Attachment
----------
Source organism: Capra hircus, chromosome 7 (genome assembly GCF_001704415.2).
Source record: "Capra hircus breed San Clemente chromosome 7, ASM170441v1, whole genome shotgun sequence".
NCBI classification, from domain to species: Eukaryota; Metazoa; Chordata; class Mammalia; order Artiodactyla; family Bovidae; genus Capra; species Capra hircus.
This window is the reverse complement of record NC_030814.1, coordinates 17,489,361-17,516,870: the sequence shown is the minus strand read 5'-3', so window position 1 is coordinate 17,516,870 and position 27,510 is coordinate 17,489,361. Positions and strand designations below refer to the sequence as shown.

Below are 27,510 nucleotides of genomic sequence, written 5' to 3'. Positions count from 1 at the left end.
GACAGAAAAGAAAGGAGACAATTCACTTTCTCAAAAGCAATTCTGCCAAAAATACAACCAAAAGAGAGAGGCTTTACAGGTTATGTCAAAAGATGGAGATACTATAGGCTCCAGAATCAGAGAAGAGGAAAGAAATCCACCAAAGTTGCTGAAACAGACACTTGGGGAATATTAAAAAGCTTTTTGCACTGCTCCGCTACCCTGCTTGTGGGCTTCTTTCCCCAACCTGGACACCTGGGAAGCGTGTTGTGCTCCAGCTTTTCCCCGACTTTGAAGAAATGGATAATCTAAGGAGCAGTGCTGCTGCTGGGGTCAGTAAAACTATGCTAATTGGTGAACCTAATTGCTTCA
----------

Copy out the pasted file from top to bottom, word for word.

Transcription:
Source organism: Capra hircus, chromosome 7 (genome assembly GCF_001704415.2).
Source record: "Capra hircus breed San Clemente chromosome 7, ASM170441v1, whole genome shotgun sequence".
NCBI classification, from domain to species: Eukaryota; Metazoa; Chordata; class Mammalia; order Artiodactyla; family Bovidae; genus Capra; species Capra hircus.
This window is the reverse complement of record NC_030814.1, coordinates 17,489,361-17,516,870: the sequence shown is the minus strand read 5'-3', so window position 1 is coordinate 17,516,870 and position 27,510 is coordinate 17,489,361. Positions and strand designations below refer to the sequence as shown.

Below are 27,510 nucleotides of genomic sequence, written 5' to 3'. Positions count from 1 at the left end.
GACAGAAAAGAAAGGAGACAATTCACTTTCTCAAAAGCAATTCTGCCAAAAATACAACCAAAAGAGAGAGGCTTTACAGGTTATGTCAAAAGATGGAGATACTATAGGCTCCAGAATCAGAGAAGAGGAAAGAAATCCACCAAAGTTGCTGAAACAGACACTTGGGGAATATTAAAAAGCTTTTTGCACTGCTCCGCTACCCTGCTTGTGGGCTTCTTTCCCCAACCTGGACACCTGGGAAGCGTGTTGTGCTCCAGCTTTTCCCCGACTTTGAAGAAATGGATAATCTAAGGAGCAGTGCTGCTGCTGGGGTCAGTAAAACTATGCTAATTGGTGAACCTAATTGCTTCA